It’s move-in week at the University of Pittsburgh, and while college students settle into their dorm rooms, NextGen Pennsylvania wants to register them to vote.
“College students have a unique opportunity to vote in Pennsylvania since they will be residents 30 days prior to the election,” said Brooke Taylor, of NextGen America. “We want to get them registered here especially in a state where their vote's going matter a lot more than maybe if they’re coming [from] out of state.”
NextGen America is funded by Tom Steyer, a Democratic billionaire who wants to see President Trump impeached.
The organization has registered young voters across Pennsylvania all year.
Taylor is focused on Pitt’s campus, where the purportedly biggest issues for students are affordable education and universal health care.
Maxwell Vance, a freshman majoring in chemical engineering, was one student concerned about the cost of higher education.
“I feel like community college should be cheaper or a more accessible option to people,” he said. Vance registered as a Democrat when he was walking by the NextGen tent on campus.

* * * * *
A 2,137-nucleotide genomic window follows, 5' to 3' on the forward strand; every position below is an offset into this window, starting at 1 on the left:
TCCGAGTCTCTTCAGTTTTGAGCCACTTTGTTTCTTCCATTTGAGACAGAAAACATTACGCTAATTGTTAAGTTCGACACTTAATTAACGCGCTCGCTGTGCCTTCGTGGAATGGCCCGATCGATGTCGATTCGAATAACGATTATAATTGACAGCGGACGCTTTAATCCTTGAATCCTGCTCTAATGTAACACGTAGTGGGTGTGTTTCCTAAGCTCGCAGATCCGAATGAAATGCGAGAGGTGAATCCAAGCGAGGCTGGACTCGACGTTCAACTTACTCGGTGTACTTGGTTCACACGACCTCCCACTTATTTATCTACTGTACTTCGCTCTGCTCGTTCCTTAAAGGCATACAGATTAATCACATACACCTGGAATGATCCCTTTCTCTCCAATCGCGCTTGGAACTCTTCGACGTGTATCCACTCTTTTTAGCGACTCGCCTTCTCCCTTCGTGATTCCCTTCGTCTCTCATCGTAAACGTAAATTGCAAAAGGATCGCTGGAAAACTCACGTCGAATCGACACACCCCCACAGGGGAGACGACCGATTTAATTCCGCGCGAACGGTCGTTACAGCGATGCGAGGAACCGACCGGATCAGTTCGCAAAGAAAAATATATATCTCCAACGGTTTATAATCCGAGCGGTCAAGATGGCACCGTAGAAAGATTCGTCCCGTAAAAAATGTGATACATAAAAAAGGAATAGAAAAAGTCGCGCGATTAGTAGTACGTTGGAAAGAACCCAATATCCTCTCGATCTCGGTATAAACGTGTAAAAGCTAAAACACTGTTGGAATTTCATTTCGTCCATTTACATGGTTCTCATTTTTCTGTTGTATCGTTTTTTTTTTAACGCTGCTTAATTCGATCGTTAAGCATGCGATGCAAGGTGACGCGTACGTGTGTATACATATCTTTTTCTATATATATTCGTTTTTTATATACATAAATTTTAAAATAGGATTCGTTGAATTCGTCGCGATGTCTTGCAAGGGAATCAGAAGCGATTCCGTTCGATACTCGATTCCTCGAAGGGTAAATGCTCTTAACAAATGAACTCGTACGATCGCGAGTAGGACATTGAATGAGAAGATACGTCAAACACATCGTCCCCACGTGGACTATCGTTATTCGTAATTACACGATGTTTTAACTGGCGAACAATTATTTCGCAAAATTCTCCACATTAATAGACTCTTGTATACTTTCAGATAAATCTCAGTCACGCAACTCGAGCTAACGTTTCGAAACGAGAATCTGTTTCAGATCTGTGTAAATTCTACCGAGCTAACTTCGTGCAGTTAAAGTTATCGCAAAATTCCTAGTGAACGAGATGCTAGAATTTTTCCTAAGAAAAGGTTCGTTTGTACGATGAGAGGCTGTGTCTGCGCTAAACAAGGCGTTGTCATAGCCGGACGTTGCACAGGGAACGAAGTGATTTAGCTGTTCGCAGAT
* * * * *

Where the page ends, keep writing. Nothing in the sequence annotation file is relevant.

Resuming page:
NextGen is at college campuses across Pennsylvania. The group has registered roughly 15,000 people so far this year, and has plans to quickly increase that number now that college students are back on campus. NextGen hopes to register 1,000 new voters a day in Pennsylvania this week alone.
But on Tuesday afternoon, the group on Pitt’s campus had only registered 40 students.
Brooke Taylor said even though that number was well below their goal, those new voters could be really important, especially in a state like Pennsylvania where candidates have won special elections with narrow victories.
“The margin that people win by here could be the margin that we register here on campus,” said Taylor. “It doesn’t matter if it’s one more voter. We don’t know what the margins are going to be from the redistricting, so we don’t want to play it safe.”
According to the most recent data from the Pennsylvania Department of State, voter registration for people under 34 now outnumbers registration of people over 64.
Of course, the big question is whether or not young people actually show up in November.
Steyer announced last week that he will invest $10 million in voter mobilization efforts this fall.